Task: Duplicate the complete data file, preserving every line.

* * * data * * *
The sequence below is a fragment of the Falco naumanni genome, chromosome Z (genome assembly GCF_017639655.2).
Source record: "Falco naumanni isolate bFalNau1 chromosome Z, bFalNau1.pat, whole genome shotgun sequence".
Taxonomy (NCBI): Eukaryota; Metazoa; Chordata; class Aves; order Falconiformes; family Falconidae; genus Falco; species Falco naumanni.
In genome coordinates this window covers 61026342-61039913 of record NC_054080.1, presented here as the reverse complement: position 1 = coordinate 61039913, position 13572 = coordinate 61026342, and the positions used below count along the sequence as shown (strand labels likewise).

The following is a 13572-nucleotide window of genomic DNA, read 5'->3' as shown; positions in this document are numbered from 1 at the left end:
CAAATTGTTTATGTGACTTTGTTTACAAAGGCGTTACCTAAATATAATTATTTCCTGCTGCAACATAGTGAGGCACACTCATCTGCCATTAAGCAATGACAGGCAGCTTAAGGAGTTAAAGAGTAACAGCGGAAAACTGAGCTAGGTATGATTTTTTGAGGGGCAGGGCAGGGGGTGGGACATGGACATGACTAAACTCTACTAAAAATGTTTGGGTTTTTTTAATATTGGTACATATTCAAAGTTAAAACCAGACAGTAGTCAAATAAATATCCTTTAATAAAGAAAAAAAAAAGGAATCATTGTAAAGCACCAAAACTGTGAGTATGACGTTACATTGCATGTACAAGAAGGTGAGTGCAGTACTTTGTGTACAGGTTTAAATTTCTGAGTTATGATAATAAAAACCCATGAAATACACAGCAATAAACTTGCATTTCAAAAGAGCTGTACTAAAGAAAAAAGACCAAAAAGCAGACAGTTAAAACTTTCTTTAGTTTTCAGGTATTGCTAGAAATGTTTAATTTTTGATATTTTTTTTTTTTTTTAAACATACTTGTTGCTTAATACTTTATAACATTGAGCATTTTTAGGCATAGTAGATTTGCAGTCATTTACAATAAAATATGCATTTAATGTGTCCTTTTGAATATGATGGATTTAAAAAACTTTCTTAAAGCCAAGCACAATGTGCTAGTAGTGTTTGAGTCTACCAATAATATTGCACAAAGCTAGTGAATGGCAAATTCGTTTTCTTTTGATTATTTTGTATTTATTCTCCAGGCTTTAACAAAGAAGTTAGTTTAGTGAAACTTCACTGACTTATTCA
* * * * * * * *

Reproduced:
The sequence below is a fragment of the Falco naumanni genome, chromosome Z (genome assembly GCF_017639655.2).
Source record: "Falco naumanni isolate bFalNau1 chromosome Z, bFalNau1.pat, whole genome shotgun sequence".
Taxonomy (NCBI): Eukaryota; Metazoa; Chordata; class Aves; order Falconiformes; family Falconidae; genus Falco; species Falco naumanni.
In genome coordinates this window covers 61026342-61039913 of record NC_054080.1, presented here as the reverse complement: position 1 = coordinate 61039913, position 13572 = coordinate 61026342, and the positions used below count along the sequence as shown (strand labels likewise).

The following is a 13572-nucleotide window of genomic DNA, read 5'->3' as shown; positions in this document are numbered from 1 at the left end:
CAAATTGTTTATGTGACTTTGTTTACAAAGGCGTTACCTAAATATAATTATTTCCTGCTGCAACATAGTGAGGCACACTCATCTGCCATTAAGCAATGACAGGCAGCTTAAGGAGTTAAAGAGTAACAGCGGAAAACTGAGCTAGGTATGATTTTTTGAGGGGCAGGGCAGGGGGTGGGACATGGACATGACTAAACTCTACTAAAAATGTTTGGGTTTTTTTAATATTGGTACATATTCAAAGTTAAAACCAGACAGTAGTCAAATAAATATCCTTTAATAAAGAAAAAAAAAAGGAATCATTGTAAAGCACCAAAACTGTGAGTATGACGTTACATTGCATGTACAAGAAGGTGAGTGCAGTACTTTGTGTACAGGTTTAAATTTCTGAGTTATGATAATAAAAACCCATGAAATACACAGCAATAAACTTGCATTTCAAAAGAGCTGTACTAAAGAAAAAAGACCAAAAAGCAGACAGTTAAAACTTTCTTTAGTTTTCAGGTATTGCTAGAAATGTTTAATTTTTGATATTTTTTTTTTTTTTTAAACATACTTGTTGCTTAATACTTTATAACATTGAGCATTTTTAGGCATAGTAGATTTGCAGTCATTTACAATAAAATATGCATTTAATGTGTCCTTTTGAATATGATGGATTTAAAAAACTTTCTTAAAGCCAAGCACAATGTGCTAGTAGTGTTTGAGTCTACCAATAATATTGCACAAAGCTAGTGAATGGCAAATTCGTTTTCTTTTGATTATTTTGTATTTATTCTCCAGGCTTTAACAAAGAAGTTAGTTTAGTGAAACTTCACTGACTTATTCA